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  • U.S. Aims to Criminalize Doping Violations


    (ATR) A bill introduced in the U.S. Congress will make it a criminal violation to commit a doping rule violation in competition featuring American athletes and companies that sponsor international events.

    Grigory Rodchenkov (Wikimedia Commons)
    The Rodchenkov Anti-Doping Act was introduced by two Congressmen in the U.S. House of Representatives to establish “civil remedies and criminal penalties for doping fraud crimes”. The bill was introduced by the House Judiciary Committee’s Subcommittee on Crime, Terrorism, Homeland Security, and Investigations.

    The bill was named after Grigory Rodchenkov, the whistleblower at the center of the ongoing Russian doping scandal. Rodchenkov was the former director of the Moscow anti-doping lab, who helped engineer the scheme to tamper with samples at the Sochi Olympics to cover up doping in Russian athletes.

    “International competitions should be the pinnacle of human physical achievement—a chance for those who have trained harder than anyone to go head-to-head and demonstrate their skills to the whole world,” Representative Michael Burgess, from Texas, said in a statement about the bill’s introduction.

    “There should not be an opportunity for states to engage in misconduct. Athletes who compete honestly must not have victory seized from them by an opponent who has used performance-enhancing drugs.”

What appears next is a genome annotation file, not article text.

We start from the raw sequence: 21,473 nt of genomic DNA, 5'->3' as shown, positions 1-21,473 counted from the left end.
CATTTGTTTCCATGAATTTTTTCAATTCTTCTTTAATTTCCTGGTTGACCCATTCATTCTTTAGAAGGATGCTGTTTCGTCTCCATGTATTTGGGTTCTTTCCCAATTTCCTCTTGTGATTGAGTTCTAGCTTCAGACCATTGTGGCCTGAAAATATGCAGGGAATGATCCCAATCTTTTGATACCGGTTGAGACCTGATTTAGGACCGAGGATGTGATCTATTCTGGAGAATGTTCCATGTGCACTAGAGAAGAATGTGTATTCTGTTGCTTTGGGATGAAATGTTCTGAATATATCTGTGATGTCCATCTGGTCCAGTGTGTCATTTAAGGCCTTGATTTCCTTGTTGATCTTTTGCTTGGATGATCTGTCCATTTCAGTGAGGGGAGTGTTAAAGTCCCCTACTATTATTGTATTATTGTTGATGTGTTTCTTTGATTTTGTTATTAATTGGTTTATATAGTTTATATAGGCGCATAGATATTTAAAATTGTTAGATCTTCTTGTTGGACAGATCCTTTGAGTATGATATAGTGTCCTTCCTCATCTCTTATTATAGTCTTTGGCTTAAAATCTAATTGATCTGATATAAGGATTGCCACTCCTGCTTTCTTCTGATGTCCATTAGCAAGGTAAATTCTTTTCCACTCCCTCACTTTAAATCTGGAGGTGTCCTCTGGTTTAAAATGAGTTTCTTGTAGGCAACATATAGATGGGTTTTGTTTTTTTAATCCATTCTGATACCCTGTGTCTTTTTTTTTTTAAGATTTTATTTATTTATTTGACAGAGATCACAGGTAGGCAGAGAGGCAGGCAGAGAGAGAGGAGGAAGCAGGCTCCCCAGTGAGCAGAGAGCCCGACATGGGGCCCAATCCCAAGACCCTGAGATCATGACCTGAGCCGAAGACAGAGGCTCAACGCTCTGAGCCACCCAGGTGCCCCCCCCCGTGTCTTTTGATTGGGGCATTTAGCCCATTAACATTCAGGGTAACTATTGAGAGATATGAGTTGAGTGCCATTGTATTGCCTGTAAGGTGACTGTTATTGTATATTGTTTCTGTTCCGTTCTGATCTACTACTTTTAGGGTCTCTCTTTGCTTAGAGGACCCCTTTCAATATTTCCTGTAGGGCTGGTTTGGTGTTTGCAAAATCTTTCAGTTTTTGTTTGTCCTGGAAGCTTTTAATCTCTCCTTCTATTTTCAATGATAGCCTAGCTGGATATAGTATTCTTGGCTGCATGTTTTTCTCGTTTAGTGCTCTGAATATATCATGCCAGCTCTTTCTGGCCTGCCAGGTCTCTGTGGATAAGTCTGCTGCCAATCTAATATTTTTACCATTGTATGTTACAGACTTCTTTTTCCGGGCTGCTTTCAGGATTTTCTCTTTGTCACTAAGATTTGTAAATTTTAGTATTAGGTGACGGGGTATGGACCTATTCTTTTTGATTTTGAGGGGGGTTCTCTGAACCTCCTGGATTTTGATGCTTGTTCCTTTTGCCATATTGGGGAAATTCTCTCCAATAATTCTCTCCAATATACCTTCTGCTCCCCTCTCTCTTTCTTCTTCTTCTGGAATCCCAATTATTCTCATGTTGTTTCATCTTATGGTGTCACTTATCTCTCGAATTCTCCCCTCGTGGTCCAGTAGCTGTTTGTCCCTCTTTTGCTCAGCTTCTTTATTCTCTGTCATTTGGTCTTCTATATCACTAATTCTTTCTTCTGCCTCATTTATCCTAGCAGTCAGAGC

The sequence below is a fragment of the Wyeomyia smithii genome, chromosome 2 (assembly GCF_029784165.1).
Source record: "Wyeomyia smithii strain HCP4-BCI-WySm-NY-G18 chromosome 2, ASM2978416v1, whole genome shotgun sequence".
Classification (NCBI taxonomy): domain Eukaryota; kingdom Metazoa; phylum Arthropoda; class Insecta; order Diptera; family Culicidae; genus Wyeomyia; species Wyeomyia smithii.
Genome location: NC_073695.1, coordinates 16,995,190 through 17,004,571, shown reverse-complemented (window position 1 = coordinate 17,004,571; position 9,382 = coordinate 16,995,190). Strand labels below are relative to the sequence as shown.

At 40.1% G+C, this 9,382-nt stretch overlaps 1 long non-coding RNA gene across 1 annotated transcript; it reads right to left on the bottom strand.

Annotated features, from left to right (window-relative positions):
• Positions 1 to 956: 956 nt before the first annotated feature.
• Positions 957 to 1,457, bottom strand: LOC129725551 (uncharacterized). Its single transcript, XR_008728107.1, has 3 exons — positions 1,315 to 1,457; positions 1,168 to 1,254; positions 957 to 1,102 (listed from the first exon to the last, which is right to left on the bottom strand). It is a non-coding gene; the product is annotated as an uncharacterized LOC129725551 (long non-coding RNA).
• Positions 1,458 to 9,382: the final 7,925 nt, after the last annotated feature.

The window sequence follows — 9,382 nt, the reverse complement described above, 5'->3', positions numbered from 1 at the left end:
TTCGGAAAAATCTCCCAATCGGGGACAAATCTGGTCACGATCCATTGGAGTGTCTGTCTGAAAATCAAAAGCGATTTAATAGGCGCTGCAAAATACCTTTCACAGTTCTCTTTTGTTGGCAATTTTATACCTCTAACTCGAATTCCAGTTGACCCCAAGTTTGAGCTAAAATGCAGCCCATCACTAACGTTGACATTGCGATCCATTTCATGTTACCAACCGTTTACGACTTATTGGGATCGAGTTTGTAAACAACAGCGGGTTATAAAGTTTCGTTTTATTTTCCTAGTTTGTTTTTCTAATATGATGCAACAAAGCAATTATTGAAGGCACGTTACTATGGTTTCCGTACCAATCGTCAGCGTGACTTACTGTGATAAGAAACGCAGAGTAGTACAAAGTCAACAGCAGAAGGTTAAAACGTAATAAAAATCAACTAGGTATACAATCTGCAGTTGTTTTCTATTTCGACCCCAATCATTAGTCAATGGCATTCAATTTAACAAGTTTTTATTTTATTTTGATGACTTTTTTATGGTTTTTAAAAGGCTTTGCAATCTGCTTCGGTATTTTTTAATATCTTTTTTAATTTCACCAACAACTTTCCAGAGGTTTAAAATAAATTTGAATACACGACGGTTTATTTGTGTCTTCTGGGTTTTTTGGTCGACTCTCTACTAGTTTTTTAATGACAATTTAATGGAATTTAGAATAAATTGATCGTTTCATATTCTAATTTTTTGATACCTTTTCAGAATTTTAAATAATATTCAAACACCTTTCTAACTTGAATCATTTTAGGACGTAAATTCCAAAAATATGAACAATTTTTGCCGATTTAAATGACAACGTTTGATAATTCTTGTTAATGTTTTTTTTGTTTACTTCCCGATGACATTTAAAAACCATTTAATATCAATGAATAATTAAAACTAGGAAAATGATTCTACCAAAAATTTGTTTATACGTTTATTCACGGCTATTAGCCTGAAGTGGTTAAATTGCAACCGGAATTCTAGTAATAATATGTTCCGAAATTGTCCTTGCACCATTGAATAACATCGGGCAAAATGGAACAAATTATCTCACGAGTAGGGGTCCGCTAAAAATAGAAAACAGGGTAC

The act will “establish criminal penalties” for knowingly using and distributing performance enhancing drugs. It will also establish a “private civil right of action for doping fraud” in the United States for athletes and corporations seeking recourse in civil court cases.

    Whistleblowers that expose doping schemes will also be protected under the act. Currently, Rodchenkov is in hiding in the U.S. under protection of the Justice Department. Finally, the act aims to “empower the U.S. Attorney General to develop regulations by which the U.S. Department of Justice will help private litigants to obtain foreign evidence”.

    The United States joins countries such as Germany, France, Kenya, and Spain in criminalizing doping cases. However, laws in those countries and others only criminalize doping violations during competition within their borders.

    The bill introduced to Congress would use existing American law to set penalties at up to five years in prison and up to $250,000 fines for individuals. Statute of limitations for violations would be up to seven years for criminal investigations and 10 years for civil lawsuits.

    “The unprecedented level of doping [Rodchenkov] exposed at the Olympics, where American athletes compete and U.S. companies are sponsors, demonstrates how countries engaging in clean sport are being defrauded by criminals,” Representative Sheila Jackson Lee, from Texas and co-sponsor on the bid, said in a statement. “In particular, athletes’ livelihoods suffer when prize money and sponsorships are awarded to cheaters.”

    Written by Aaron Bauer

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